Sam Webster

Road & Track
Sam v2


Vantage Stats and Facts 

Born: 1991, Auckland

Age: 28

Star Sign: Cancer

Category: Sprint Cyclist

Joined programme: 2009



Silver, Team Sprint, 2016 Rio


World Championship:

Triple Gold, Jnr Worlds 2009 (Russia)

Bronze, Team Sprint, 2012 (Melbourne)

Silver, Team Sprint, 2013 (Minsk)

Gold, Team Sprint, 2014 (Cali)

Silver, Team Sprint, 2015 (Paris)

Gold, Team Sprint, 2016 (London)

Gold, Team Sprint, 2017 (Hong Kong)


Commonwealth Games

Gold, Team Sprint, 1st 2014 (Glasgow), 1st 2018 (Gold Coast)

Gold, individual sprint 2014 (Glasgow), 2018 (Gold Coast)

Silver, Team Sprint 2010 (Delhi), Keirin 2014 (Glasgow)

Bronze, Individual Sprint 2010 (Delhi)


Sam Webster – Doing his best to become the best he is capable of becoming

How did Sam get into Cycling?

I saw the Tour de France on TV and decided that was something I wanted to do. It was not something my family had done. I started with a group of my friends and from there, I enjoyed exploring the freedom of being on my bike and that graduated to speed. We all started at the track and I’ve rammed it since then.

Meeting Ethan

I had been on the track for about four months when I met Justin Grace and two years before he began to coach me. Until then my coach was Neil Ludlum who coached me through to my first Junior Worlds. I had been competing against Ethan on Friday nights and having good competition but after that time it made more sense for my career progression to move to Justin. He was a more experienced coach and it gave me the opportunity to train with Ethan and push each other.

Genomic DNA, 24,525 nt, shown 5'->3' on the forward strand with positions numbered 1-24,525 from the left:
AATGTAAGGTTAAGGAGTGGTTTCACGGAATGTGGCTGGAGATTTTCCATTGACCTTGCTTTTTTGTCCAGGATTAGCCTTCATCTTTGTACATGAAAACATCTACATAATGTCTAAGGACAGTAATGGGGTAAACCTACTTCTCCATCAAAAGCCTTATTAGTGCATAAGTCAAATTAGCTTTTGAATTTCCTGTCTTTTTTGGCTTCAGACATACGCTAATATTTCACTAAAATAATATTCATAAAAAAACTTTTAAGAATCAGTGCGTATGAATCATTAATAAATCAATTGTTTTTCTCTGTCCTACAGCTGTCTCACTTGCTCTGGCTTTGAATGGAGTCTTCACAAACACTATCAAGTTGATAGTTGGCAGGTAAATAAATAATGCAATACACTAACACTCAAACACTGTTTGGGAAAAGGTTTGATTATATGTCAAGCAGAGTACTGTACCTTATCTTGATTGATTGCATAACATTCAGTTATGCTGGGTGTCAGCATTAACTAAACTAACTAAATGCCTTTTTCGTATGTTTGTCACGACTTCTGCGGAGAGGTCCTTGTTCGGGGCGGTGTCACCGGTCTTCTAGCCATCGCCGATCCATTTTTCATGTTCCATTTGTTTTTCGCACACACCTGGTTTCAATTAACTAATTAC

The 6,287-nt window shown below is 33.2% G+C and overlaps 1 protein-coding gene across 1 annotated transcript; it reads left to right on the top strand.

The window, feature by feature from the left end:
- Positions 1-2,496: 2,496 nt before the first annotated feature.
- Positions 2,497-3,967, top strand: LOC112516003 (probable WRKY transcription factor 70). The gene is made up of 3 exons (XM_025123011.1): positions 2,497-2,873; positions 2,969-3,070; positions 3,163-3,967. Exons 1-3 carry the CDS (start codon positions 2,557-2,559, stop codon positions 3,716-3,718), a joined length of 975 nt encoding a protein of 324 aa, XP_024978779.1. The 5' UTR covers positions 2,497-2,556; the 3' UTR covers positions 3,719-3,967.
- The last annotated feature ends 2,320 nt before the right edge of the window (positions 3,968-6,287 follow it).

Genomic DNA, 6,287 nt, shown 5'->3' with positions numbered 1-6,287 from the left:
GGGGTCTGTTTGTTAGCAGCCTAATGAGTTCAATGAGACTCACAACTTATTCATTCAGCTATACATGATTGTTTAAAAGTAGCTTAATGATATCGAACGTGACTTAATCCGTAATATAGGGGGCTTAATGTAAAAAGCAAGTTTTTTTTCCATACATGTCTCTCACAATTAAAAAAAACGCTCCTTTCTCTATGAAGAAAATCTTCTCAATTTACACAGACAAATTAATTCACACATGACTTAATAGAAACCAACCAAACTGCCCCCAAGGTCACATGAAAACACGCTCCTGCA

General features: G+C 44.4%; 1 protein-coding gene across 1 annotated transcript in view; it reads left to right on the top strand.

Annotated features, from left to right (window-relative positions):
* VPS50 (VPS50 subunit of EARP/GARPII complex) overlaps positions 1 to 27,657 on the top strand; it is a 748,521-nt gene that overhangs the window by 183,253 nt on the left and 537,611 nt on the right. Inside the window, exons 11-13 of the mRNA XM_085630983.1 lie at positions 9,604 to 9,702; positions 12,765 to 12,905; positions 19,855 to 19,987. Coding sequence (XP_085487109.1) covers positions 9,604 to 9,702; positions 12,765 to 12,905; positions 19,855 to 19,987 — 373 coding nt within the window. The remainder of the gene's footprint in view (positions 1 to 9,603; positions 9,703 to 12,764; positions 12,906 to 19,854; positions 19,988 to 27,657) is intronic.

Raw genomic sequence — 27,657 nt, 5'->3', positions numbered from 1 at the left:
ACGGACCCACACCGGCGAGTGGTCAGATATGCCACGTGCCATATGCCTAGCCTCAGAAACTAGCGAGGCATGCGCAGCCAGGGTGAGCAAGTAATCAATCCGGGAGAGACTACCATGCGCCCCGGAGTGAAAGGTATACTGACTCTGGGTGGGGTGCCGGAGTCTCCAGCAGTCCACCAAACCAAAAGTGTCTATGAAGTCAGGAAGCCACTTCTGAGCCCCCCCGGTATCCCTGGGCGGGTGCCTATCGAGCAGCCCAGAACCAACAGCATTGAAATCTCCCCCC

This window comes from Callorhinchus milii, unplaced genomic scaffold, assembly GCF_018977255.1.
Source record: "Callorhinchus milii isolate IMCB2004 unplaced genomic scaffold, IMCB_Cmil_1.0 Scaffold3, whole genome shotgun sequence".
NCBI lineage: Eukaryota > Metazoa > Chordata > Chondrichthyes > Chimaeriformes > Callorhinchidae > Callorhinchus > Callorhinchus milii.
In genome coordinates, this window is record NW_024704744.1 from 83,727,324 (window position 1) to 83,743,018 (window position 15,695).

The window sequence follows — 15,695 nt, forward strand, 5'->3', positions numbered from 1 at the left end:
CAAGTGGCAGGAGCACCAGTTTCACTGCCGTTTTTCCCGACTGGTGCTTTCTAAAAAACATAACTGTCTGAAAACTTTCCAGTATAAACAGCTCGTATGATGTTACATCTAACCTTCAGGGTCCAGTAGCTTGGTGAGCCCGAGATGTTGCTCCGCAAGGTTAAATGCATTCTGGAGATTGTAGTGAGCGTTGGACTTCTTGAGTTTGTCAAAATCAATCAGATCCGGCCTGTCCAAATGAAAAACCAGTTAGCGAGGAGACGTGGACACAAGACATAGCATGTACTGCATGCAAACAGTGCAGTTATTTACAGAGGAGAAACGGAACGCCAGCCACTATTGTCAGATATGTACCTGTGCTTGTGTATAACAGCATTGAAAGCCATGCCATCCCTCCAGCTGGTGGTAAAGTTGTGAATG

We became top level athletes without knowing it just because of the environment that Justin created and that the two of us were pushing each other.


When did you realise sprinting was your thing?

My first race night at Manukau – I knew straight away. It suited me. I enjoyed it – even the longer races which I now know don’t suit my riding style or physiology. I knew from that moment.

How has your relationship with Ethan developed?

Ethan and I turned up for our first ever session just a few weeks apart and it all happened quite organically. From that young age at school we have been racing against each other. From our first junior worlds together in September 2008 we have trained together almost every day and pushed each other as training partners ever since. In 2014 or 2015 we jokingly worked out we had already roomed together more than 1000 days. I would hate to think how many it is now.

It was just fortunate for me that there was a guy in the same city, with the same set of interests who turned up at the same time. We are both very different personalities but that is what makes it work.

It has been incredible and it is so fortunate that it has worked out – and helped us both get to where we are today both on and off the track. Without the relationship with Ethan, there would have been that bump in the road with no-one to share it with, or someone to help you through those hard days.    

We have able to bring a competitiveness and keep at a level which has always been productive and helped us both improve and it has never got in the way off the bike.

What I love about cycling

I love the speed. But cycling is also so diverse. I can be on the track going 80kph. I can ride my bike to the top of mountains or on the flat where I can push myself in an endurance effort – there’s a lot of freedom. I get a lot of self-worth out of what I do.